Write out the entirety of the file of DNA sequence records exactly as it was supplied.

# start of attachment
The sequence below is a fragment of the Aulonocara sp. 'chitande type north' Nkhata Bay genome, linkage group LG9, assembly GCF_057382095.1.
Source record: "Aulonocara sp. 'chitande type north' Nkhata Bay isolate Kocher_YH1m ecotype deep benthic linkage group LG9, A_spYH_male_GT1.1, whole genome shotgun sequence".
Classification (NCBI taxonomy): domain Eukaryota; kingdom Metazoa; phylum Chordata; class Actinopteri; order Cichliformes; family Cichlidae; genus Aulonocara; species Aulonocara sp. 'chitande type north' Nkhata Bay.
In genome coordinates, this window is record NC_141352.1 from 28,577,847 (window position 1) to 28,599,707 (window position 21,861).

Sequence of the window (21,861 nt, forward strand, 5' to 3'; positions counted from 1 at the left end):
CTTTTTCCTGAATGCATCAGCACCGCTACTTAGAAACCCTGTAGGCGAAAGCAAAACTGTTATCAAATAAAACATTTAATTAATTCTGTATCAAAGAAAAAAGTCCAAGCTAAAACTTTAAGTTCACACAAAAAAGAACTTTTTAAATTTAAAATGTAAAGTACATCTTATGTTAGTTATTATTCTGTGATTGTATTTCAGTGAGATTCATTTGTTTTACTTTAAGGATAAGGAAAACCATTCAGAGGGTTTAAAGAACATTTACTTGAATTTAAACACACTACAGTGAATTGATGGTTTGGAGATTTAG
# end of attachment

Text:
The sequence below is a fragment of the Aulonocara sp. 'chitande type north' Nkhata Bay genome, linkage group LG9, assembly GCF_057382095.1.
Source record: "Aulonocara sp. 'chitande type north' Nkhata Bay isolate Kocher_YH1m ecotype deep benthic linkage group LG9, A_spYH_male_GT1.1, whole genome shotgun sequence".
Classification (NCBI taxonomy): domain Eukaryota; kingdom Metazoa; phylum Chordata; class Actinopteri; order Cichliformes; family Cichlidae; genus Aulonocara; species Aulonocara sp. 'chitande type north' Nkhata Bay.
In genome coordinates, this window is record NC_141352.1 from 28,577,847 (window position 1) to 28,599,707 (window position 21,861).

Sequence of the window (21,861 nt, forward strand, 5' to 3'; positions counted from 1 at the left end):
CTTTTTCCTGAATGCATCAGCACCGCTACTTAGAAACCCTGTAGGCGAAAGCAAAACTGTTATCAAATAAAACATTTAATTAATTCTGTATCAAAGAAAAAAGTCCAAGCTAAAACTTTAAGTTCACACAAAAAAGAACTTTTTAAATTTAAAATGTAAAGTACATCTTATGTTAGTTATTATTCTGTGATTGTATTTCAGTGAGATTCATTTGTTTTACTTTAAGGATAAGGAAAACCATTCAGAGGGTTTAAAGAACATTTACTTGAATTTAAACACACTACAGTGAATTGATGGTTTGGAGATTTAG